Driving Tips - New Zealand
Drivers in New Zealand don’t have to know much about the country to realise that it is large, and that means big distances between towns and cities. The best way to truly appreciate the landscapes within this beautiful and natural part of the world is to drive, but of course, for foreign visitors, this can throw up all manner of questions and new rules to follow.
Let’s make it easy.
Drivers must have a valid license from their country of origin, and are able to drive for a maximum of 12 months from the date of arrival into the country. If the license is not in English, then an accurate translation called International Driver Permit (IDP) should be obtained and carried at all times. If you leave the country, and then return, your 12 months’ driving period resets itself. Also, it is a must to carry insurance while driving a rented car.
The legal age of driving within New Zealand is now 16 years of age, and this applies to both natives and visitors.
- Drive on the left hand side of the road
- Everyone in the car should wear a seatbelt
- Children should always be in the back of the car
- Do not overtake when there are yellow lines
- Always carry license while driving
- Always use indicator while turning
- Mobile phones should not be used
- Illegal to carry radar detectors
New Zealand’s roads are controlled with speed limits, which are monitored with plentiful speed cameras. If you are caught over the limit, it is possible that your license could be suspended on the spot for a period of time. The normal speed limits on New Zealand roads are as follows:
- 100km/h (62mph) on highways
- 50 km/h (31pmh) in residential areas
Of course, if signs instruct differently, then this should be adhered to taking particular care in rural or residential areas.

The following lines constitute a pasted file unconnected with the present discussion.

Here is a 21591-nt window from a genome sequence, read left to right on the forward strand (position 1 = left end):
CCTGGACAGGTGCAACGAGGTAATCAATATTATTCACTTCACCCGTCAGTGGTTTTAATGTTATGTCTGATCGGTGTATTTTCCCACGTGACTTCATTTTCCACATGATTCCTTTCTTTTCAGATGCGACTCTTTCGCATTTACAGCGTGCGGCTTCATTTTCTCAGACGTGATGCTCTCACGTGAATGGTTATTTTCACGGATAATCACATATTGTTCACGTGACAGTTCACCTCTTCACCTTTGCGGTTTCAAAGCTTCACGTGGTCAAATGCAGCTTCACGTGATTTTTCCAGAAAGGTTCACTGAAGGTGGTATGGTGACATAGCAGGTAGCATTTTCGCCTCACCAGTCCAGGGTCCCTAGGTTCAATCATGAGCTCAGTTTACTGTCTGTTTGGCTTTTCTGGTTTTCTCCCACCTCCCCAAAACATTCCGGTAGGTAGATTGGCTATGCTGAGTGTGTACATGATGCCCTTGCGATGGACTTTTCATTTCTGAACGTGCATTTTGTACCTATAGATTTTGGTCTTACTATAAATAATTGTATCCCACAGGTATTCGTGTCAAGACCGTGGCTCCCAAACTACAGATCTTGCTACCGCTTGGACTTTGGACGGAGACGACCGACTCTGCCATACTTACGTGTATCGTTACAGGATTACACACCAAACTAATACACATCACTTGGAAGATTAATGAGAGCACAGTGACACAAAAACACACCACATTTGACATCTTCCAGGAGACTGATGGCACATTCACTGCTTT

New Zealand police are very strict with drinking and driving, and this is enforced with severe penalties for those who are caught. The drivers having blood alcohol content (BAC) limit of more than 0.08mg/100ml will be fined and might be arrested.
Parking within residential areas or city/town centres are clearly marked with regards to rules, and drivers should follow any instructions. Illegal parking is monitored and tickets/fines are given out. Only park in designated parking spaces, and these will more than likely be controlled by a meter, with pay and display the usual method. You must park on your side of the road, and not opposite the flow. If you see a sign saying ‘no parking’, don’t park as you could be spot fined.
As you can see, driving around New Zealand is quite standard, except for a few changes to rules. Be sure to familiarise yourself before you travel, and heed any signs or advice during your journey, and your road-trip throughout this beautiful, diverse country will be a memorable one indeed.
Hamilton - Waikato Driving Guide
This landlocked city of Hamilton -Waikato sits apart from the coastal cities and towns that cover New Zealand, but what it lacks in personality it makes up for in the beauty of the surrounding region.
Sure you’ll find pulsating bars and nightlife around Hood St and Victoria St, plus excellent restaurants and side walk cafes, but the chances are that when you arrive in Hamilton, you will be searching for something extra, so as to take advantage of your rental car and the freedom that it offers.
So we came up with some driving ideas to make this a really exceptional visit.
Not far from here you’ll find caves glistening in the dark with glow worms, stunning river walks, black sandy beaches, beautifully green gardens and many more scenic highlights.
Hold tight, grab the steering wheel of your rental car and set your compass to one of our local Hamilton-Waikato drive suggestions.
Actually, we’ve separated out these ideas, but if you wish to, you can combine them, as they are all to be found in a similar direction down the SH39. You’ll just need more time to enjoy them, perhaps with a night stay or two if you want. Here goes: